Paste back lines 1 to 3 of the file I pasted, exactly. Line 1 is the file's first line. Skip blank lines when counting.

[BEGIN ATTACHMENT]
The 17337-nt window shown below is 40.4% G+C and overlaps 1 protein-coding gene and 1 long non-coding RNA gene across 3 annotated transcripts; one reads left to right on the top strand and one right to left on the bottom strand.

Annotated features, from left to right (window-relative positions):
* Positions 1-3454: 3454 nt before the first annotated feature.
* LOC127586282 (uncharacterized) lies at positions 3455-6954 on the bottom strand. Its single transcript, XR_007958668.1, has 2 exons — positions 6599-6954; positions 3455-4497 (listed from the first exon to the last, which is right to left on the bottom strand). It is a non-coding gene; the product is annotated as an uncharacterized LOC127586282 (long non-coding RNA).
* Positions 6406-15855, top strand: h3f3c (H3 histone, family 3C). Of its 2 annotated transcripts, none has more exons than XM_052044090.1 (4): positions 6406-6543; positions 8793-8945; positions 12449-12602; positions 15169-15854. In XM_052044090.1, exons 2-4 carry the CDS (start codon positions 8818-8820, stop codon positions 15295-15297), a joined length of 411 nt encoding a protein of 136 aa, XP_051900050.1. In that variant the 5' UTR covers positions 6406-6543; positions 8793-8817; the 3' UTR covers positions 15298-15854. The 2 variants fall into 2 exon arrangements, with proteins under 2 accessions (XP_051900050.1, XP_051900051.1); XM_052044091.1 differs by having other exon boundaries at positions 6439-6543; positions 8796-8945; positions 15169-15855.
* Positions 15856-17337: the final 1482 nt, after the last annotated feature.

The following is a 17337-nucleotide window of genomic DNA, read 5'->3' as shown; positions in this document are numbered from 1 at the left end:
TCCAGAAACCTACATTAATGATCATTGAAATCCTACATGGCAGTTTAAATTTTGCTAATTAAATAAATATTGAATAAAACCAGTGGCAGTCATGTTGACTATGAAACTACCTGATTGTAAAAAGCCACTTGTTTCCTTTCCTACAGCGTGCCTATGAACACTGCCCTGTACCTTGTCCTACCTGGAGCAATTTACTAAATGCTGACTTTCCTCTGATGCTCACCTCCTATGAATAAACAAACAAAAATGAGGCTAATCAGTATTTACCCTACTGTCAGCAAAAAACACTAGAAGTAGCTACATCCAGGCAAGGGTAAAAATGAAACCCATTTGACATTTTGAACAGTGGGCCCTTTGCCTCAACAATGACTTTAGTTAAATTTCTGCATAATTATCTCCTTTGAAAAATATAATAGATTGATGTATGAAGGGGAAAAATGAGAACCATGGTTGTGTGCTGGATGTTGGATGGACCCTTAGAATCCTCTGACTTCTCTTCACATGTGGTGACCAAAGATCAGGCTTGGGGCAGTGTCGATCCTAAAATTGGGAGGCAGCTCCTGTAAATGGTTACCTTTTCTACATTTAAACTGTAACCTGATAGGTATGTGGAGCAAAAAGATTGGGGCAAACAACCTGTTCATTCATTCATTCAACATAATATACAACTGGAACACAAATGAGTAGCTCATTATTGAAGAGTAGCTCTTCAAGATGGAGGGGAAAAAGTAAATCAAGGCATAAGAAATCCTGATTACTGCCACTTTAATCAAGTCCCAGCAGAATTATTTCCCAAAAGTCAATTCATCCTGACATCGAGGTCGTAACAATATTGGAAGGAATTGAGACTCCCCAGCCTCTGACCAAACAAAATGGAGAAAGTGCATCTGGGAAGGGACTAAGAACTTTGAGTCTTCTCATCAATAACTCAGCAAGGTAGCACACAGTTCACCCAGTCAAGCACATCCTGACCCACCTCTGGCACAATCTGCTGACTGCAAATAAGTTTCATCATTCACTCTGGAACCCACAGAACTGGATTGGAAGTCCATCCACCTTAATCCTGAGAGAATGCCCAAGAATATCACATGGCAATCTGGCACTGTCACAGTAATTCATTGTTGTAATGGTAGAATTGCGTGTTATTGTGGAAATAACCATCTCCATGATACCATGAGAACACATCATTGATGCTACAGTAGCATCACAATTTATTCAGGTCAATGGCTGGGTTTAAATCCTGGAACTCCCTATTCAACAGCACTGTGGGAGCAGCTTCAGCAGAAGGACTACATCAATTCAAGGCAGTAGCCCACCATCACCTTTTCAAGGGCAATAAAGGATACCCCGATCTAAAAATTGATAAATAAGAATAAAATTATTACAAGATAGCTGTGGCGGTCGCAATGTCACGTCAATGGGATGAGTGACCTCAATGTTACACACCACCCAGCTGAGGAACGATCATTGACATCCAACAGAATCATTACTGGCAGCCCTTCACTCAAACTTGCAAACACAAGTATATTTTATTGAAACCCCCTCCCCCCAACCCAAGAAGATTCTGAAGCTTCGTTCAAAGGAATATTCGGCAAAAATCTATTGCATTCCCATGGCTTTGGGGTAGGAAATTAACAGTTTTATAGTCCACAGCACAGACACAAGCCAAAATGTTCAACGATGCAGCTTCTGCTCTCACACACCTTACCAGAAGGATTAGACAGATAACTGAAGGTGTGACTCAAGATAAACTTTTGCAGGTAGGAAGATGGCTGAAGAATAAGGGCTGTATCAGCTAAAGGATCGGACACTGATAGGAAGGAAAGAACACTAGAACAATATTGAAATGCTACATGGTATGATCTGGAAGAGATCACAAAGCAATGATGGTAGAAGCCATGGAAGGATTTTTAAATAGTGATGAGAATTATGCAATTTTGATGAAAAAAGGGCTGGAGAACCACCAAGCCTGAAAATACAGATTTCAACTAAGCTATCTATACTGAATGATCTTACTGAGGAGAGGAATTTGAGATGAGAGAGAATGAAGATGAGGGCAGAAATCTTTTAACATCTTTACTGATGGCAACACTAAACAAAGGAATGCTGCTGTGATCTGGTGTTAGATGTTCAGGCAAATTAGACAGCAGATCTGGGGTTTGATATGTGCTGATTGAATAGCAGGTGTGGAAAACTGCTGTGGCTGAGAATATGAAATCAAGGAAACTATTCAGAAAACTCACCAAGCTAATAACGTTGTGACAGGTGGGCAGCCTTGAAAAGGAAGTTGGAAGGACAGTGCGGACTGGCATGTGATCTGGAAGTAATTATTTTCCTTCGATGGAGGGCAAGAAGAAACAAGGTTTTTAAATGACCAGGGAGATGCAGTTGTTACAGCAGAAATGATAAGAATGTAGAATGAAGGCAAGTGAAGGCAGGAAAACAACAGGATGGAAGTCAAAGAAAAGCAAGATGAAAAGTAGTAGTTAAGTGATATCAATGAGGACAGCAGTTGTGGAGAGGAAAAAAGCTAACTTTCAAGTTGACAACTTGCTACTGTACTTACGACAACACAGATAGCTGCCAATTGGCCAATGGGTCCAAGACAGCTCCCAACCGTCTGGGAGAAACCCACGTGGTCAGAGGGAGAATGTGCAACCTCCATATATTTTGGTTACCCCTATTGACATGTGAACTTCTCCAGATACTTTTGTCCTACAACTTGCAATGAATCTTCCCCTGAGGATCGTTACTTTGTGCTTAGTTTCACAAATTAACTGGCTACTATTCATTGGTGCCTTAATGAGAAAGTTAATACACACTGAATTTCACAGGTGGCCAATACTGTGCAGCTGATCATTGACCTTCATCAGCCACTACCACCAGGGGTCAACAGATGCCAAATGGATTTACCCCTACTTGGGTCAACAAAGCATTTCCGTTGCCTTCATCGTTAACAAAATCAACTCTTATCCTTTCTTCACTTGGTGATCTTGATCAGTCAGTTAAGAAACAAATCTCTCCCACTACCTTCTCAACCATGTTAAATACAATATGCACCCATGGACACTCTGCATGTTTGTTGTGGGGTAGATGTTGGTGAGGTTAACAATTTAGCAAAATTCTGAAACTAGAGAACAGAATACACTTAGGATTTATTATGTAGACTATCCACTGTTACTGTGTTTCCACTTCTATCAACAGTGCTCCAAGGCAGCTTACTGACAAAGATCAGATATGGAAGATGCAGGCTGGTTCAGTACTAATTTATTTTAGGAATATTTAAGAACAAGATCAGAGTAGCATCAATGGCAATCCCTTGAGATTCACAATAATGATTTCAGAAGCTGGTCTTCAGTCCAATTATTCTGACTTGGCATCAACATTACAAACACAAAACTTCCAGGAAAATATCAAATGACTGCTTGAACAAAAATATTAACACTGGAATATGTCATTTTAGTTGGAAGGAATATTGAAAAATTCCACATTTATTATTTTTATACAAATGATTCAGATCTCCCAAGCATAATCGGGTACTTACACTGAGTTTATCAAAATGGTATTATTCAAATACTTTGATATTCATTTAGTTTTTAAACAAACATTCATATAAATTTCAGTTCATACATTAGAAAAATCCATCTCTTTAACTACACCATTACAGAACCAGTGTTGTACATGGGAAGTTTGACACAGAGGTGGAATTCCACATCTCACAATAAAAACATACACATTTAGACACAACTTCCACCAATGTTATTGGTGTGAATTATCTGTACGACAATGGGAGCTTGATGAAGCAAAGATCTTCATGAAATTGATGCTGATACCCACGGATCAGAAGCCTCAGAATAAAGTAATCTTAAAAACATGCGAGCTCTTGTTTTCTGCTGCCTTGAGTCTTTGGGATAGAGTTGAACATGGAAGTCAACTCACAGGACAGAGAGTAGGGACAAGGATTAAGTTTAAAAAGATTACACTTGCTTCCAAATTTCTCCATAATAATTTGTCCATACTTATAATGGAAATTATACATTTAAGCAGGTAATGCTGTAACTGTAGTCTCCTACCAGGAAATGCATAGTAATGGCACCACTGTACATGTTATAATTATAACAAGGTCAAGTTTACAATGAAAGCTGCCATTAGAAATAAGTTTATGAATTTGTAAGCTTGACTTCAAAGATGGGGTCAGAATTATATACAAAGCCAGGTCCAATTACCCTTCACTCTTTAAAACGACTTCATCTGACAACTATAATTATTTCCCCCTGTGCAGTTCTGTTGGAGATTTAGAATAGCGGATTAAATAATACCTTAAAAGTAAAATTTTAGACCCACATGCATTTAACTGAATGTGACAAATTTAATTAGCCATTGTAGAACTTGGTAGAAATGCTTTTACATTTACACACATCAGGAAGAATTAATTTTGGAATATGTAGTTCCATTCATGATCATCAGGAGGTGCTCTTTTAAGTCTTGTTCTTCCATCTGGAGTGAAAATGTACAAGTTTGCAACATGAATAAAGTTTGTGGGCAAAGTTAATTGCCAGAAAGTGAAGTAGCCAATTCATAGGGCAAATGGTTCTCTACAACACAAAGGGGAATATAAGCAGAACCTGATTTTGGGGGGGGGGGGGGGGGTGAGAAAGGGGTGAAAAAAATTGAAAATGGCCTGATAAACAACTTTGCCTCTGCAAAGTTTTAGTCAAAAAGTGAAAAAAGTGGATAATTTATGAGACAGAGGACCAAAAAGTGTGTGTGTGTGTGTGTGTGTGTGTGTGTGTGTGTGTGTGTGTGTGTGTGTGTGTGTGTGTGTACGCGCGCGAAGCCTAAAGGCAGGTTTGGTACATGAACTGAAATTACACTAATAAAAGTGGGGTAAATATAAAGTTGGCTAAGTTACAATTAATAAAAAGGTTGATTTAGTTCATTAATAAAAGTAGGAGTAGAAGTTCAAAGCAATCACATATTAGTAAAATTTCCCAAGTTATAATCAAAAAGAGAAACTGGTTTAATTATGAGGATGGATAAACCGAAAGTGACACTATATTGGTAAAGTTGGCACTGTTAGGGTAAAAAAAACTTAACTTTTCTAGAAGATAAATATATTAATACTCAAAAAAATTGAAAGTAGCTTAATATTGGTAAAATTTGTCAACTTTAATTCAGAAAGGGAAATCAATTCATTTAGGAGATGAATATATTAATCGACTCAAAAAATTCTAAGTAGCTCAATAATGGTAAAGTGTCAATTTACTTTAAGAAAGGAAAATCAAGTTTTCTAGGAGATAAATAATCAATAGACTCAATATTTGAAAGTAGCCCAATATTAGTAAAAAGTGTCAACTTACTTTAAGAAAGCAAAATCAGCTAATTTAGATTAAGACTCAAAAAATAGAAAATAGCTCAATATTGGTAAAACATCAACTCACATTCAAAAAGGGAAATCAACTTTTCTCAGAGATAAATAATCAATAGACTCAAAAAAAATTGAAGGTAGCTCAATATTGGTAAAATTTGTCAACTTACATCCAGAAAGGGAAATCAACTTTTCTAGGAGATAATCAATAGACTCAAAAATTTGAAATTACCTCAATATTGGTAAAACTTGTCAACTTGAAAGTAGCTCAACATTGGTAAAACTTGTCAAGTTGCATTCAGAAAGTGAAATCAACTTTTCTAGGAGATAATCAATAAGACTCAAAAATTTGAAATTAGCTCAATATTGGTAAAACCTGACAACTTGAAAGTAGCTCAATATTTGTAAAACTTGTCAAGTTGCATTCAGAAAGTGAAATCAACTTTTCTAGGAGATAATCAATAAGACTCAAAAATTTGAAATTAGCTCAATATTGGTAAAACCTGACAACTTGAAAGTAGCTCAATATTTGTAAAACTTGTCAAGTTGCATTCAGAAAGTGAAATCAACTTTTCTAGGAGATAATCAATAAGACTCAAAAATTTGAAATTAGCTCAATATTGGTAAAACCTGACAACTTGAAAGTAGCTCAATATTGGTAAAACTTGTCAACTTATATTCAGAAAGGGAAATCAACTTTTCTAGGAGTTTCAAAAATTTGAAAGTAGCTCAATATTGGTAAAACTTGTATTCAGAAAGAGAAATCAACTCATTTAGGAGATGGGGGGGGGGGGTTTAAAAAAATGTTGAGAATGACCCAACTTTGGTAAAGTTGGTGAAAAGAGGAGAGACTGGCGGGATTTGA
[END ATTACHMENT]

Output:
The 17337-nt window shown below is 40.4% G+C and overlaps 1 protein-coding gene and 1 long non-coding RNA gene across 3 annotated transcripts; one reads left to right on the top strand and one right to left on the bottom strand.

Annotated features, from left to right (window-relative positions):
* Positions 1-3454: 3454 nt before the first annotated feature.